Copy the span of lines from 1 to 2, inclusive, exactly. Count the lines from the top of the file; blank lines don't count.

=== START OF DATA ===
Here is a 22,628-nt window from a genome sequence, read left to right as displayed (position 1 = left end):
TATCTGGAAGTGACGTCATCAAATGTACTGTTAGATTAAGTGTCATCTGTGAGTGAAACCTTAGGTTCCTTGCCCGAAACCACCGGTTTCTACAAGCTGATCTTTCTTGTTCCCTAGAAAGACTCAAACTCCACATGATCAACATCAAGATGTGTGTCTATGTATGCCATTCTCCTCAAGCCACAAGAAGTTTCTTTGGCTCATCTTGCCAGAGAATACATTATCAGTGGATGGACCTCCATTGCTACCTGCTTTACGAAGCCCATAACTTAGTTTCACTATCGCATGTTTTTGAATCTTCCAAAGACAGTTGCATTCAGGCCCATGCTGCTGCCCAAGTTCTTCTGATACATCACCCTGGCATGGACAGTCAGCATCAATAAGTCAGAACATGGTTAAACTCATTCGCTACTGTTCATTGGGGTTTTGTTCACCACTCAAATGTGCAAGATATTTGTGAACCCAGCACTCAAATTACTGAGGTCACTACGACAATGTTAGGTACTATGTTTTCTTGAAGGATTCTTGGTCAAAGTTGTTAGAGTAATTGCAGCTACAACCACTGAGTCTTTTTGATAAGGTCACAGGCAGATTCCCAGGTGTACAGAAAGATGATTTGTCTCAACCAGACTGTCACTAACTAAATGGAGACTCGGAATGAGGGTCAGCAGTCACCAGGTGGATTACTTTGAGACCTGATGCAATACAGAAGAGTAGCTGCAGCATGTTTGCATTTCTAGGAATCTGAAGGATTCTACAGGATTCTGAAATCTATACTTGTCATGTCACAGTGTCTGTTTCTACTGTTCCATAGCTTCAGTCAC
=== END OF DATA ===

Here is a 22,628-nt window from a genome sequence, read left to right as displayed (position 1 = left end):
TATCTGGAAGTGACGTCATCAAATGTACTGTTAGATTAAGTGTCATCTGTGAGTGAAACCTTAGGTTCCTTGCCCGAAACCACCGGTTTCTACAAGCTGATCTTTCTTGTTCCCTAGAAAGACTCAAACTCCACATGATCAACATCAAGATGTGTGTCTATGTATGCCATTCTCCTCAAGCCACAAGAAGTTTCTTTGGCTCATCTTGCCAGAGAATACATTATCAGTGGATGGACCTCCATTGCTACCTGCTTTACGAAGCCCATAACTTAGTTTCACTATCGCATGTTTTTGAATCTTCCAAAGACAGTTGCATTCAGGCCCATGCTGCTGCCCAAGTTCTTCTGATACATCACCCTGGCATGGACAGTCAGCATCAATAAGTCAGAACATGGTTAAACTCATTCGCTACTGTTCATTGGGGTTTTGTTCACCACTCAAATGTGCAAGATATTTGTGAACCCAGCACTCAAATTACTGAGGTCACTACGACAATGTTAGGTACTATGTTTTCTTGAAGGATTCTTGGTCAAAGTTGTTAGAGTAATTGCAGCTACAACCACTGAGTCTTTTTGATAAGGTCACAGGCAGATTCCCAGGTGTACAGAAAGATGATTTGTCTCAACCAGACTGTCACTAACTAAATGGAGACTCGGAATGAGGGTCAGCAGTCACCAGGTGGATTACTTTGAGACCTGATGCAATACAGAAGAGTAGCTGCAGCATGTTTGCATTTCTAGGAATCTGAAGGATTCTACAGGATTCTGAAATCTATACTTGTCATGTCACAGTGTCTGTTTCTACTGTTCCATAGCTTCAGTCAC